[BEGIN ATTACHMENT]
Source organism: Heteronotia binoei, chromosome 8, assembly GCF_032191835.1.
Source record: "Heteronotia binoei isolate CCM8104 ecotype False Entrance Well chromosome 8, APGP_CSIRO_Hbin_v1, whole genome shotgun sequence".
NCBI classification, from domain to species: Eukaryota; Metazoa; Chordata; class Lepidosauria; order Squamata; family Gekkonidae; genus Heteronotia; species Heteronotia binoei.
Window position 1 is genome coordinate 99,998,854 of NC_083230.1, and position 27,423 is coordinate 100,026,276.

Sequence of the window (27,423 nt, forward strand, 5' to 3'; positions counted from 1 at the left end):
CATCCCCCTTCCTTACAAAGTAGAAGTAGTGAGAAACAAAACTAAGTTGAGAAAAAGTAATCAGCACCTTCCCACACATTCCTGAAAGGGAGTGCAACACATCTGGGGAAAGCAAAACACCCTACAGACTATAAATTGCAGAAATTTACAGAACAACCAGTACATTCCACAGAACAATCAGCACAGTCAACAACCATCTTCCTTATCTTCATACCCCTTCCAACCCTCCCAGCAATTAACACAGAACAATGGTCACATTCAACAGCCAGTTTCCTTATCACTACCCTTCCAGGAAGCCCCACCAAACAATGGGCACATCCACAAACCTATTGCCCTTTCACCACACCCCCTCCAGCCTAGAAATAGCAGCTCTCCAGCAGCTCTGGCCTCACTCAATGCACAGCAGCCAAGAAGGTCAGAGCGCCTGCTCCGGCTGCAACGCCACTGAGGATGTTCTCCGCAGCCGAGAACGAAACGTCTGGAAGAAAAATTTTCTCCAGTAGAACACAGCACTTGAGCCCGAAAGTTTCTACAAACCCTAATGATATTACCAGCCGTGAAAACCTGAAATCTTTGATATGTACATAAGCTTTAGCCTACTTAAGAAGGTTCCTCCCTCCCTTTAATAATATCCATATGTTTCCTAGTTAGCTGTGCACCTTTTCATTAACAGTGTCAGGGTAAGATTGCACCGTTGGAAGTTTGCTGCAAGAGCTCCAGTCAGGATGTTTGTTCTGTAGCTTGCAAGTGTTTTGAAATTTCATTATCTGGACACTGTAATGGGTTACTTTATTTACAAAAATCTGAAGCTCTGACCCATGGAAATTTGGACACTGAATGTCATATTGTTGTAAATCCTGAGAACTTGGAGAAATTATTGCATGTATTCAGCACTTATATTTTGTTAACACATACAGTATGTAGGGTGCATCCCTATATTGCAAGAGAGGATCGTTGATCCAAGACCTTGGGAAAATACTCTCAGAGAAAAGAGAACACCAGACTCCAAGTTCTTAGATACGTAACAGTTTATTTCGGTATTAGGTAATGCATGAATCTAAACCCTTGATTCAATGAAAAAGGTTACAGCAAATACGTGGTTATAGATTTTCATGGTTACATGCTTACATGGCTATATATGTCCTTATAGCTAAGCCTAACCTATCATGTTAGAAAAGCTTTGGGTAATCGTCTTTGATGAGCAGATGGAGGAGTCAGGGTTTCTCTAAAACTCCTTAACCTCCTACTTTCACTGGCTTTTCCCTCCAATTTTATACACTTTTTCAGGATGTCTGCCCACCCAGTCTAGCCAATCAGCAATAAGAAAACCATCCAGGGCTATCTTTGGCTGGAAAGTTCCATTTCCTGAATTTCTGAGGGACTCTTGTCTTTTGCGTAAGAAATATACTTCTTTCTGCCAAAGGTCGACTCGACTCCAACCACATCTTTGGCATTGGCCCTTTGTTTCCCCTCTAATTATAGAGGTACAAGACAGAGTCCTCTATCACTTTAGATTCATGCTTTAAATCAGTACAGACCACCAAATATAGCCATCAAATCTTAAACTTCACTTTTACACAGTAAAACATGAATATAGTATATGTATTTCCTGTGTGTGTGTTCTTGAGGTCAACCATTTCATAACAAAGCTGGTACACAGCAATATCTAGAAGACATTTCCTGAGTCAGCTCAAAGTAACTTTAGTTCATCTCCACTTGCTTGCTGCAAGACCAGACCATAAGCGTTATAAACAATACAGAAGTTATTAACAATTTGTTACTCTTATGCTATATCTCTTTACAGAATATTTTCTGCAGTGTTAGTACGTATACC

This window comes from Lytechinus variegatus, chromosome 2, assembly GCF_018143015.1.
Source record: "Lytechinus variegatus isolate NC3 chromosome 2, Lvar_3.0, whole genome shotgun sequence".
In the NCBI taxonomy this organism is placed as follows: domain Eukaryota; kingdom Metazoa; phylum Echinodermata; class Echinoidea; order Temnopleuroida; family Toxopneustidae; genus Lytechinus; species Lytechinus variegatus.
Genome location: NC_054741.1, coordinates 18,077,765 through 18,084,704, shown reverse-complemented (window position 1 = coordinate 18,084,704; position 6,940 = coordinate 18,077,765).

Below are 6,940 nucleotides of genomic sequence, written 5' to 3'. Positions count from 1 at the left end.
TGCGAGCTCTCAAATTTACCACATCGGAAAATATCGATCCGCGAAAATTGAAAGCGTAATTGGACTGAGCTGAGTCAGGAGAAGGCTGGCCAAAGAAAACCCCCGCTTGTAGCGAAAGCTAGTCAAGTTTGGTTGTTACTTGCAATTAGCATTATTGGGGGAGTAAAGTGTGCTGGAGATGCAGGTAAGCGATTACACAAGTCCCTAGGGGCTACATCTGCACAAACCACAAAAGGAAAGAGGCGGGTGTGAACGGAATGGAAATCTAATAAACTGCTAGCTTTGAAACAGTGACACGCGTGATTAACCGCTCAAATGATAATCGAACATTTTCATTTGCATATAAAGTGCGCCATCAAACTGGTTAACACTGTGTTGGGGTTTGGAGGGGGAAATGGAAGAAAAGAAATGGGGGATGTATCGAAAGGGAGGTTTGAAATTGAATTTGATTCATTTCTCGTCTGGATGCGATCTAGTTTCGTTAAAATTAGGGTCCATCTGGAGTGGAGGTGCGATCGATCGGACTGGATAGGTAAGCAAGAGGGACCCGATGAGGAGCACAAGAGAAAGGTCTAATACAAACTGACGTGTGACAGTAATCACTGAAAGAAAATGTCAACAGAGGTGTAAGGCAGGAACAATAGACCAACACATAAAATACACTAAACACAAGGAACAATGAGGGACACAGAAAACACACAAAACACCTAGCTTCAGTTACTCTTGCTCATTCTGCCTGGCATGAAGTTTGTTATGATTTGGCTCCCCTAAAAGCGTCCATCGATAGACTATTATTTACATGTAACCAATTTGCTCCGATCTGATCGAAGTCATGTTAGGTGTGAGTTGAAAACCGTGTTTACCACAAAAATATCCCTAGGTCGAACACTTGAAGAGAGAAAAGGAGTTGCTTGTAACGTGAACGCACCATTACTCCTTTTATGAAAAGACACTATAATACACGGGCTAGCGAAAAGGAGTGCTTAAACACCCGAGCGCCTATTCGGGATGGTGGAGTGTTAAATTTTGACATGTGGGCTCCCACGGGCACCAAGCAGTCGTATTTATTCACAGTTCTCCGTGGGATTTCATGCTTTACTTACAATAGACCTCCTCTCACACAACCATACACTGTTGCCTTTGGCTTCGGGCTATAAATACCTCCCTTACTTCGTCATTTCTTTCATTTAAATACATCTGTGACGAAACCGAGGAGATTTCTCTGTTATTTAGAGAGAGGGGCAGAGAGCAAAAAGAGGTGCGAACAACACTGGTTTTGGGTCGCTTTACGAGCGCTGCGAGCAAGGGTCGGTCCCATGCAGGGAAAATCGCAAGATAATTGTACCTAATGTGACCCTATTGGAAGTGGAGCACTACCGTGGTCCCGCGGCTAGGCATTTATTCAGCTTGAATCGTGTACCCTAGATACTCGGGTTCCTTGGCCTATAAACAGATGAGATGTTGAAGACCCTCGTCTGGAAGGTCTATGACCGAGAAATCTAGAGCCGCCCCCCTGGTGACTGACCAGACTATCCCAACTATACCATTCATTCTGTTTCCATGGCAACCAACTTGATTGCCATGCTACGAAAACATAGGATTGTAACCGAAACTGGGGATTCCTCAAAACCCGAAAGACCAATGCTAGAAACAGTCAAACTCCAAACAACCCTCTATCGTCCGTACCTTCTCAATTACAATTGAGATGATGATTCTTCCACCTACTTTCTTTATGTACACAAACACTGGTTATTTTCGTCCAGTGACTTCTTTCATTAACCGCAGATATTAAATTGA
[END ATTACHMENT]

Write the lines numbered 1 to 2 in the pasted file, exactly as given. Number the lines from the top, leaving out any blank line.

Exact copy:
Source organism: Heteronotia binoei, chromosome 8, assembly GCF_032191835.1.
Source record: "Heteronotia binoei isolate CCM8104 ecotype False Entrance Well chromosome 8, APGP_CSIRO_Hbin_v1, whole genome shotgun sequence".